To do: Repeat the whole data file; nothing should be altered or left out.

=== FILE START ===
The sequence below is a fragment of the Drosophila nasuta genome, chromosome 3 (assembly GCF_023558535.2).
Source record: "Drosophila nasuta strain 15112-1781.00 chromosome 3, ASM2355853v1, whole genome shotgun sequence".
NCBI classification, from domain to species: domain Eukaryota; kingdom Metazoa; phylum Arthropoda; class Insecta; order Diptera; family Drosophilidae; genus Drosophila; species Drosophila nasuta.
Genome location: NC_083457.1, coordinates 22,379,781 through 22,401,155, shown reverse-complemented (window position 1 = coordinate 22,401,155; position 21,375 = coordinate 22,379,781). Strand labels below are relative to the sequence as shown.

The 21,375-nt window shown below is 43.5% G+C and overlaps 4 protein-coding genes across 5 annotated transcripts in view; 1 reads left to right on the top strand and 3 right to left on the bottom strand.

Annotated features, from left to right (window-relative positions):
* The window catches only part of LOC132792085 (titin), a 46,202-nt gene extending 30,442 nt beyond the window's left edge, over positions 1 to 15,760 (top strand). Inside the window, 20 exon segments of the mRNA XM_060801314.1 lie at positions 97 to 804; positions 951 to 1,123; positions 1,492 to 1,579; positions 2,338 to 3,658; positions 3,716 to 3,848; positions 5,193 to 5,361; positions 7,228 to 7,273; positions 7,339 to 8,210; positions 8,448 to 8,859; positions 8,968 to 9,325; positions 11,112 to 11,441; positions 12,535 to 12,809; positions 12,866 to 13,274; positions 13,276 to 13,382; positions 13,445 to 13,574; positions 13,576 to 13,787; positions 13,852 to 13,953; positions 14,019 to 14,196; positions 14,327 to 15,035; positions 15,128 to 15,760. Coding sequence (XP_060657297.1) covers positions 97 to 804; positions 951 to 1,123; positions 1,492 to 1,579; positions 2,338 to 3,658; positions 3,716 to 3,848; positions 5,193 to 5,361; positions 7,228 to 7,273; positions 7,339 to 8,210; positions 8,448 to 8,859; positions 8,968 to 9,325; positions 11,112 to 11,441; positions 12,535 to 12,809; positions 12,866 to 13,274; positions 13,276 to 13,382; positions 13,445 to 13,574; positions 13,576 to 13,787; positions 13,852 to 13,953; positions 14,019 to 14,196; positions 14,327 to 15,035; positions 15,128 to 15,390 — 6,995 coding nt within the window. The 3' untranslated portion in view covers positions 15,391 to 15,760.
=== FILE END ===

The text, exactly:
The sequence below is a fragment of the Drosophila nasuta genome, chromosome 3 (assembly GCF_023558535.2).
Source record: "Drosophila nasuta strain 15112-1781.00 chromosome 3, ASM2355853v1, whole genome shotgun sequence".
NCBI classification, from domain to species: domain Eukaryota; kingdom Metazoa; phylum Arthropoda; class Insecta; order Diptera; family Drosophilidae; genus Drosophila; species Drosophila nasuta.
Genome location: NC_083457.1, coordinates 22,379,781 through 22,401,155, shown reverse-complemented (window position 1 = coordinate 22,401,155; position 21,375 = coordinate 22,379,781). Strand labels below are relative to the sequence as shown.

The 21,375-nt window shown below is 43.5% G+C and overlaps 4 protein-coding genes across 5 annotated transcripts in view; 1 reads left to right on the top strand and 3 right to left on the bottom strand.

Annotated features, from left to right (window-relative positions):
* The window catches only part of LOC132792085 (titin), a 46,202-nt gene extending 30,442 nt beyond the window's left edge, over positions 1 to 15,760 (top strand). Inside the window, 20 exon segments of the mRNA XM_060801314.1 lie at positions 97 to 804; positions 951 to 1,123; positions 1,492 to 1,579; positions 2,338 to 3,658; positions 3,716 to 3,848; positions 5,193 to 5,361; positions 7,228 to 7,273; positions 7,339 to 8,210; positions 8,448 to 8,859; positions 8,968 to 9,325; positions 11,112 to 11,441; positions 12,535 to 12,809; positions 12,866 to 13,274; positions 13,276 to 13,382; positions 13,445 to 13,574; positions 13,576 to 13,787; positions 13,852 to 13,953; positions 14,019 to 14,196; positions 14,327 to 15,035; positions 15,128 to 15,760. Coding sequence (XP_060657297.1) covers positions 97 to 804; positions 951 to 1,123; positions 1,492 to 1,579; positions 2,338 to 3,658; positions 3,716 to 3,848; positions 5,193 to 5,361; positions 7,228 to 7,273; positions 7,339 to 8,210; positions 8,448 to 8,859; positions 8,968 to 9,325; positions 11,112 to 11,441; positions 12,535 to 12,809; positions 12,866 to 13,274; positions 13,276 to 13,382; positions 13,445 to 13,574; positions 13,576 to 13,787; positions 13,852 to 13,953; positions 14,019 to 14,196; positions 14,327 to 15,035; positions 15,128 to 15,390 — 6,995 coding nt within the window. The 3' untranslated portion in view covers positions 15,391 to 15,760.